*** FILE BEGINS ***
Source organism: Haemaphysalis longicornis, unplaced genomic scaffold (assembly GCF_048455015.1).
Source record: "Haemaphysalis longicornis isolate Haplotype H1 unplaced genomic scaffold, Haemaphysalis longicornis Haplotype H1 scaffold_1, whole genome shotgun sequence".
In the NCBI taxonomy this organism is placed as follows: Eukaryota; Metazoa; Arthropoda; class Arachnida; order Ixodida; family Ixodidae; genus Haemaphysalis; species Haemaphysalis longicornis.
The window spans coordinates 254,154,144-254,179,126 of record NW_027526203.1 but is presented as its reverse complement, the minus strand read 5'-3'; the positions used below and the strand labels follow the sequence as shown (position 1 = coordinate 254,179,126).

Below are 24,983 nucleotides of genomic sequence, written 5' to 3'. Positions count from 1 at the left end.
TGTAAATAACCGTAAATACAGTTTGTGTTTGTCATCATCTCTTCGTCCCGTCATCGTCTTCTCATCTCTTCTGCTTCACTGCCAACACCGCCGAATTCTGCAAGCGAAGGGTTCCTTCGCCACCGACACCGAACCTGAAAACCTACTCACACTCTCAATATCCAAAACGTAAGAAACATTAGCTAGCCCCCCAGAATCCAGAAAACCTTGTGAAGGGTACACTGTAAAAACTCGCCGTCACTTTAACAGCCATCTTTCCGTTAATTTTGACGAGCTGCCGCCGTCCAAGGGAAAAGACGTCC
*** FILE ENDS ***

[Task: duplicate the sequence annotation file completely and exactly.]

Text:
Source organism: Haemaphysalis longicornis, unplaced genomic scaffold (assembly GCF_048455015.1).
Source record: "Haemaphysalis longicornis isolate Haplotype H1 unplaced genomic scaffold, Haemaphysalis longicornis Haplotype H1 scaffold_1, whole genome shotgun sequence".
In the NCBI taxonomy this organism is placed as follows: Eukaryota; Metazoa; Arthropoda; class Arachnida; order Ixodida; family Ixodidae; genus Haemaphysalis; species Haemaphysalis longicornis.
The window spans coordinates 254,154,144-254,179,126 of record NW_027526203.1 but is presented as its reverse complement, the minus strand read 5'-3'; the positions used below and the strand labels follow the sequence as shown (position 1 = coordinate 254,179,126).

Below are 24,983 nucleotides of genomic sequence, written 5' to 3'. Positions count from 1 at the left end.
TGTAAATAACCGTAAATACAGTTTGTGTTTGTCATCATCTCTTCGTCCCGTCATCGTCTTCTCATCTCTTCTGCTTCACTGCCAACACCGCCGAATTCTGCAAGCGAAGGGTTCCTTCGCCACCGACACCGAACCTGAAAACCTACTCACACTCTCAATATCCAAAACGTAAGAAACATTAGCTAGCCCCCCAGAATCCAGAAAACCTTGTGAAGGGTACACTGTAAAAACTCGCCGTCACTTTAACAGCCATCTTTCCGTTAATTTTGACGAGCTGCCGCCGTCCAAGGGAAAAGACGTCC